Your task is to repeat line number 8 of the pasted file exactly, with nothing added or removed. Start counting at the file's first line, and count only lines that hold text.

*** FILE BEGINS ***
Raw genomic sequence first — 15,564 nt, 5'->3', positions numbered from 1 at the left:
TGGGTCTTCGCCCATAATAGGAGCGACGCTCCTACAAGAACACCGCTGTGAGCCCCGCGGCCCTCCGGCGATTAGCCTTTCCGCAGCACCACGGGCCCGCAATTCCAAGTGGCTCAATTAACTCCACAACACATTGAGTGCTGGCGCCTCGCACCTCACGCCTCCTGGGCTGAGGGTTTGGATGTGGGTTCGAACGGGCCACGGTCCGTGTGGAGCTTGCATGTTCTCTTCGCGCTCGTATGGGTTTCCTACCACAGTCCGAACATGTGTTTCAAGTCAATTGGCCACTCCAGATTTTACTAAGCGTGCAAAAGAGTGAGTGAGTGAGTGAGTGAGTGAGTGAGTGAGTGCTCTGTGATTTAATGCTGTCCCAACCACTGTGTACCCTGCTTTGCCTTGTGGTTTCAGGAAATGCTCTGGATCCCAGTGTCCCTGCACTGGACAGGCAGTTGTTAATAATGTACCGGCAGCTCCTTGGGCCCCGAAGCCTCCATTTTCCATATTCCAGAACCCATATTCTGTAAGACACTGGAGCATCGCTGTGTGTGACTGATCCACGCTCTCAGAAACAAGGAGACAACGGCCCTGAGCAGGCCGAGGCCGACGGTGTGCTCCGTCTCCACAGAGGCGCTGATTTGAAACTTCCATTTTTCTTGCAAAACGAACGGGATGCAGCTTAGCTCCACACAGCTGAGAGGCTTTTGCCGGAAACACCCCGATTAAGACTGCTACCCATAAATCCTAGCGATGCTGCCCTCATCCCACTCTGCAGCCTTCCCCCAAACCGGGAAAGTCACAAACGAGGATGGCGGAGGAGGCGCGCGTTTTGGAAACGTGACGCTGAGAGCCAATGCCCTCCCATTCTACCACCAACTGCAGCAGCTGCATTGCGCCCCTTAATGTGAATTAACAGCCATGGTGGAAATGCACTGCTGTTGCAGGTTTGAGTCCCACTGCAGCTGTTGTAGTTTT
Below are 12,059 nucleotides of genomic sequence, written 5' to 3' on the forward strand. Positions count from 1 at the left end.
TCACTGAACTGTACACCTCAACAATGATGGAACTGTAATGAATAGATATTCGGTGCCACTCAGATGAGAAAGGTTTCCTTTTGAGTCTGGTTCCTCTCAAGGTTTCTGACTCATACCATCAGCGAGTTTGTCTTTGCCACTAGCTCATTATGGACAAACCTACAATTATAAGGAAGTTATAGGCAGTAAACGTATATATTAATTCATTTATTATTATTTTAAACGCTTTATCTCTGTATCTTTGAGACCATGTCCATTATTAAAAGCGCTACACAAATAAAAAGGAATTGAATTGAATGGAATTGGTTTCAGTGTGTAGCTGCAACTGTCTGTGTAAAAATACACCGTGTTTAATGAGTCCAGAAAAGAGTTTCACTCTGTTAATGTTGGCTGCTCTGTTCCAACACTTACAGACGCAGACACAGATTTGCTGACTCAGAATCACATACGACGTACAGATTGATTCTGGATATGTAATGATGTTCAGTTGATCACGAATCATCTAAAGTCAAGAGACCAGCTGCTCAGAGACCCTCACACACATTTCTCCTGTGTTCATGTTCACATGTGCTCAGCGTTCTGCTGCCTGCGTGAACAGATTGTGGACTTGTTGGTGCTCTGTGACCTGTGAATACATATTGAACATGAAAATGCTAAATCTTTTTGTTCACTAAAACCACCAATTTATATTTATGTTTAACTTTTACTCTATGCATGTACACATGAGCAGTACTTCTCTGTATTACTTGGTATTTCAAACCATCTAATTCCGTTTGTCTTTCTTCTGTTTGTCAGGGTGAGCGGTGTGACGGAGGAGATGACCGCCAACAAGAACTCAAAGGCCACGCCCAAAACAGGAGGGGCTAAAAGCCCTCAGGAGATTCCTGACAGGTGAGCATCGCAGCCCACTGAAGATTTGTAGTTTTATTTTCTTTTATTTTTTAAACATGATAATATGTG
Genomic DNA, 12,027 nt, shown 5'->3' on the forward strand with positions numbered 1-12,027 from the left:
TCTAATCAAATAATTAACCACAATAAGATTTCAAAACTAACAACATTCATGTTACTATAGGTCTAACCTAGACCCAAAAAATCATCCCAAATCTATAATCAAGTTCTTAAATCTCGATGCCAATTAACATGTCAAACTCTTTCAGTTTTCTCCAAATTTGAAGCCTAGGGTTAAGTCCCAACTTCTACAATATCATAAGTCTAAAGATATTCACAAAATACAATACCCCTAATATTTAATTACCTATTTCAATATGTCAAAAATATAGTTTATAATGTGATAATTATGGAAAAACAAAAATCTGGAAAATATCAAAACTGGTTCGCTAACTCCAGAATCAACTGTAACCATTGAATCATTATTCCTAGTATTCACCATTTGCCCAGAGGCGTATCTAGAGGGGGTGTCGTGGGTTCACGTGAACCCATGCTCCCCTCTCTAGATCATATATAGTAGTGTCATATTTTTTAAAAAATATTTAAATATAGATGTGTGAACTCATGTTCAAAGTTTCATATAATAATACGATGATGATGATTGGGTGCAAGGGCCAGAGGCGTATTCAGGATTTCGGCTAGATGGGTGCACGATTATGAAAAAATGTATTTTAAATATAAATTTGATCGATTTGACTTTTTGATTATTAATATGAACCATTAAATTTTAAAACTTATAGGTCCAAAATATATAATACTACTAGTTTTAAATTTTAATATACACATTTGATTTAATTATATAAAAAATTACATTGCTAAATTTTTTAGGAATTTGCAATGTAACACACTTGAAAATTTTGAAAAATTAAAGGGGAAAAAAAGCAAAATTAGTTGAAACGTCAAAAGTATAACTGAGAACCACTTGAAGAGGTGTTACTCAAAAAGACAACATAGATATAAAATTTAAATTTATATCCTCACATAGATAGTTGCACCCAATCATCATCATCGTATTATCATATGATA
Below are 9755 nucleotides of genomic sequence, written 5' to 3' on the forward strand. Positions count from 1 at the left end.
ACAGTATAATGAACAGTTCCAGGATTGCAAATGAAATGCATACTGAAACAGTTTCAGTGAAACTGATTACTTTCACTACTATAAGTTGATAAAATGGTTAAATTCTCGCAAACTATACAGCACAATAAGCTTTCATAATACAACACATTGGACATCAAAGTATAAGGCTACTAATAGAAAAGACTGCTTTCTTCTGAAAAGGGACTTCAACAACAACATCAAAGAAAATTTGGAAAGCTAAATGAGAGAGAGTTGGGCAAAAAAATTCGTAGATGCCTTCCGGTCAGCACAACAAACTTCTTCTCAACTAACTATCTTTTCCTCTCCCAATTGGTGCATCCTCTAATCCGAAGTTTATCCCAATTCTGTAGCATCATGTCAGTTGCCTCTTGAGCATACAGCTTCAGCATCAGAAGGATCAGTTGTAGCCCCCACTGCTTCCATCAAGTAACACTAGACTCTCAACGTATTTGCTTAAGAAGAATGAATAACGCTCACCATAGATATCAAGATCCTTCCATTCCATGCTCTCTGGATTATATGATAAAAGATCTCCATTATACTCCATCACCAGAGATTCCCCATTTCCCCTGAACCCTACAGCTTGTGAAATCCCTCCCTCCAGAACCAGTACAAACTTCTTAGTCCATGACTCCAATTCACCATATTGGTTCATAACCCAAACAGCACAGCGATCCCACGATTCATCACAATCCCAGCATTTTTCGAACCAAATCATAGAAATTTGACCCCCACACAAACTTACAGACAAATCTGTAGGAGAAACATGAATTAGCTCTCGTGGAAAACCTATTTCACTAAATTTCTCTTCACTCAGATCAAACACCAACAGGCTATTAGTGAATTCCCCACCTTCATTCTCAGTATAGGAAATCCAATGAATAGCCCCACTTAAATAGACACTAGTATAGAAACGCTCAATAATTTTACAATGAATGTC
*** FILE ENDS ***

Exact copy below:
ACAGTATAATGAACAGTTCCAGGATTGCAAATGAAATGCATACTGAAACAGTTTCAGTGAAACTGATTACTTTCACTACTATAAGTTGATAAAATGGTTAAATTCTCGCAAACTATACAGCACAATAAGCTTTCATAATACAACACATTGGACATCAAAGTATAAGGCTACTAATAGAAAAGACTGCTTTCTTCTGAAAAGGGACTTCAACAACAACATCAAAGAAAATTTGGAAAGCTAAATGAGAGAGAGTTGGGCAAAAAAATTCGTAGATGCCTTCCGGTCAGCACAACAAACTTCTTCTCAACTAACTATCTTTTCCTCTCCCAATTGGTGCATCCTCTAATCCGAAGTTTATCCCAATTCTGTAGCATCATGTCAGTTGCCTCTTGAGCATACAGCTTCAGCATCAGAAGGATCAGTTGTAGCCCCCACTGCTTCCATCAAGTAACACTAGACTCTCAACGTATTTGCTTAAGAAGAATGAATAACGCTCACCATAGATATCAAGATCCTTCCATTCCATGCTCTCTGGATTATATGATAAAAGATCTCCATTATACTCCATCACCAGAGATTCCCCATTTCCCCTGAACCCTACAGCTTGTGAAATCCCTCCCTCCAGAACCAGTACAAACTTCTTAGTCCATGACTCCAATTCACCATATTGGTTCATAACCCAAACAGCACAGCGATCCCACGATTCATCACAATCCCAGCATTTTTCGAACCAAATCATAGAAATTTGACCCCCACACAAACTTACAGACAAATCTGTAGGAGAAACATGAATTAGCTCTCGTGGAAAACCTATTTCACTAAATTTCTCTTCACTCAGATCAAACACCAACAGGCTATTAGTGAATTCCCCACCTTCATTCTCAGTATAGGAAATCCAATGAATAGCCCCACTTAAATAGACACTAGTATAGAAACGCTCAATAATTTTACAATGAATGTC